Some authors have considered this stock to be stabilized below the level in primary forest (Cunningham, 1963; Falesi, 1976; Hecht, 1982; Sánchez et al., 1983; Allen, 1985; Mann, 1986). Fearnside (1997b) (using data from Paragominas, Pará, and Suiá Missu, Mato Grosso by Falesi, 1976 and Hecht, 1981) found that soil carbon levels under 10–11-yr-old pastures imply an average net release of 3.92 t C/ha (a value revised in this paper based on alternative bulk density values). Veldkamp (1994) found a net loss of 2–18% of carbon stocks in the top 50 cm of forest-equivalent soil after 25 years under pasture in lowland Costa Rica. Others have found the reverse (Moraes et al., 1996; Neill et al., 1996). In studies of two 20-yr chronosequences at Fazenda Nova Vida, Rondônia, Moraes et al. (1996) found increases of 19% and 17% to a depth equivalent to 30 cm of forest soil (22% and 5%, respectively, if not corrected for clay content). In two other 20-yr chronosequences in the same part of Rondônia, Moraes et al.2 (cited by Moraes et al., 1995; p. 77) found an increase in one chronosequence and no significant change in the other. Another study of the layer equivalent to 30 cm of forest soil in the same area (M. Grzebyk, unpublished data cited by Moraes et al., 1996; p. 77), found a decrease of 5% in the carbon stock in 3-yr-old pasture, followed by increases of 5% in 9-yr-old pasture and 10% in 20-yr-old pasture. Neill et al. (1996) found an increase in soil carbon concentration to a depth of 30 cm in pastures five or more years old in very well-managed pasture at Fazenda Nova Vida, Rondônia. Some studies have found no significant change (Buschbacher, 1984; Choné et al., 1991; 1).
It is logical to expect that conversion of forests to pasture would decrease soil carbon stocks, as the temperature of the soil increases markedly when exposed to the sun in a pasture, a factor known to shift the equilibrium between formation and oxidation of organic carbon to a lower plateau (Cunningham, 1963; Greenland and Nye, 1959; see also Sánchez, 1976; pp. 164–172). In addition, annual burning in tropical savannas is known to reduce raw organic matter additions to the soil (Sánchez, 1976; p. 170), and the same effect can be expected to apply to planted cattle pastures.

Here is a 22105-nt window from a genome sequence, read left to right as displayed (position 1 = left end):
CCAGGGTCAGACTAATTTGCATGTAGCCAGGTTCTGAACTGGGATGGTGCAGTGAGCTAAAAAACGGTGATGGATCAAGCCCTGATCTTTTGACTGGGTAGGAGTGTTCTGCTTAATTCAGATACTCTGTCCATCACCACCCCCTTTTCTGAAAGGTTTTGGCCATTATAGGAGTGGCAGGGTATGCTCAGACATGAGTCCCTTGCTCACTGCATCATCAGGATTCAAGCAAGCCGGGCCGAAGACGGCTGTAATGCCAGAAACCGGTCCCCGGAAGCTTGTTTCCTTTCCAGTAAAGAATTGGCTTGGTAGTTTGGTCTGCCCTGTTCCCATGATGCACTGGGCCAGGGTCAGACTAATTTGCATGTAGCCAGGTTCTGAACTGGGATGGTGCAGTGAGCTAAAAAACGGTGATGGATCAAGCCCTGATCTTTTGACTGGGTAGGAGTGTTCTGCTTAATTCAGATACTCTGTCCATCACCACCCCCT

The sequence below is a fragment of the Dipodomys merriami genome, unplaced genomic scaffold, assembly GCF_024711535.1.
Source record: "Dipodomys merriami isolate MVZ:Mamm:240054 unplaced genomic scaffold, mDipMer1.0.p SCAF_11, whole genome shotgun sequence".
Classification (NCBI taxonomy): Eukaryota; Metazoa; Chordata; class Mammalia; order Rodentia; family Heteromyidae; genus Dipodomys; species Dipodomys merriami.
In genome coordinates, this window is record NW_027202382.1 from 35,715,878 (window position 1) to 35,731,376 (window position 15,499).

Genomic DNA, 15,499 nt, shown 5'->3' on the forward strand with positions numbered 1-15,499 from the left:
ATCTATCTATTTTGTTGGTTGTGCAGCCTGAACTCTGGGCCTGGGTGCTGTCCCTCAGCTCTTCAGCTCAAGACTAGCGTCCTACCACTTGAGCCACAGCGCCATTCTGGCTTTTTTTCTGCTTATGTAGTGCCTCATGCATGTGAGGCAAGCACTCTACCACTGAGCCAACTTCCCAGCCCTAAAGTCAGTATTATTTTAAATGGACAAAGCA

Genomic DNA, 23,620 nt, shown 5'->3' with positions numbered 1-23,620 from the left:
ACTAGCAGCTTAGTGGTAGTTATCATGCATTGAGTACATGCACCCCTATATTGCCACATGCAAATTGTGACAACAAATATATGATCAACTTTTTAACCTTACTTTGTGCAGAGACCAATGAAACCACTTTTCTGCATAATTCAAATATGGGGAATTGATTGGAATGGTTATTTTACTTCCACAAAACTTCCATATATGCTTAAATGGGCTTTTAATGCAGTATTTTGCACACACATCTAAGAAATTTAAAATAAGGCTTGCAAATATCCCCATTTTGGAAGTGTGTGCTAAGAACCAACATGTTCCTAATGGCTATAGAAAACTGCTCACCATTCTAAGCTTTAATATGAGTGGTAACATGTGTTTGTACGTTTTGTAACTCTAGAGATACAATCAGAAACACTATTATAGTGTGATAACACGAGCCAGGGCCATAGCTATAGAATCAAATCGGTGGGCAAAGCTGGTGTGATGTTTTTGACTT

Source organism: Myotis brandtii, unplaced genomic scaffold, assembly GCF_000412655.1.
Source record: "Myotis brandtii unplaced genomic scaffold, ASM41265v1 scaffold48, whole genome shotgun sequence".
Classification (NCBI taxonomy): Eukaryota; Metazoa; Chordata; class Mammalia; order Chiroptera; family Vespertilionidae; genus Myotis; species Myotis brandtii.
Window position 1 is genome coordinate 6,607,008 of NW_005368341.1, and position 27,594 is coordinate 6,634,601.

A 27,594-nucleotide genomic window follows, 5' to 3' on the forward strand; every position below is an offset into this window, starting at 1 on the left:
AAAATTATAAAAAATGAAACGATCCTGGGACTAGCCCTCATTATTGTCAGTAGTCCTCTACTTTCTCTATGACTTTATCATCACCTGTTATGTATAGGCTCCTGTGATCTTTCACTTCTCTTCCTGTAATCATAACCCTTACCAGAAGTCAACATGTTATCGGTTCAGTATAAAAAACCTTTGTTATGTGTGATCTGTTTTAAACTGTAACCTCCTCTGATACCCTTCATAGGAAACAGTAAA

Conversion of forest to pasture reduces the water storage capacity of the soil (Chauvel et al., 1991) and confines the distribution of inputs of carbon from the roots to the surface layers (Nepstad et al., 1994). Both of these factors, together with high rates of decomposition (oxidation) of soil carbon (especially near the surface), could result in a decline in the soil carbon stock (Post et al., 1995).
There may be additional effects on the soil mesofauna. Termites (Isoptera), leaf-cutter ants (Atta spp.), cicadas (Cicadidae) and springtails (Collembola) are important in incorporating litter and half-burned plant remains into the soil (at greater depth). These populations can be expected to be affected both by the transformation of forest to pasture and by the periodic impacts of fire. Termite populations take approximately six years to increase their populations in cleared areas in response to the increased availability of dead wood; termite populations then decline to low levels by the tenth year after deforestation as the dead wood in the original forest remains disappears through decomposition and burning (Martius et al., 1996). Leaf-cutter ant populations increase in pasture, especially degraded pasture with invading woody plants (the leaves of which the ants prefer over those of grasses); these ants carry substantial quantities of plant matter to their nests in the soil at depths sometimes exceeding 5 m (Nepstad et al., 1995a).
The sources of soil carbon can be identified using isotopic fractionation techniques. Forest trees fix carbon by the C3 photosynthetic pathway. The carbon fixed by pasture, which uses the C4 pathway, has a higher fraction of the 13C isotope, as compared to 12C. The isotopic composition, expressed as 13C (a measure of change in the ratio of 13C/12C relative to an international standard), allows the rates of supply and degradation to be estimated in pasture, even if no difference is apparent between forest and pasture carbon stocks based on carbon concentration and soil bulk density (e.g., Desjardins et al., 1994; Trumbore et al., 1995; Moraes et al., 1995; Neill et al., 1996). Changes in 14C accumulation from nuclear weapons testing also provide a means of obtaining statistically significant indicators of carbon turnover even when traditional carbon inventory measurements produce results too variable to detect differences with statistical significance (Trumbore et al., 1995).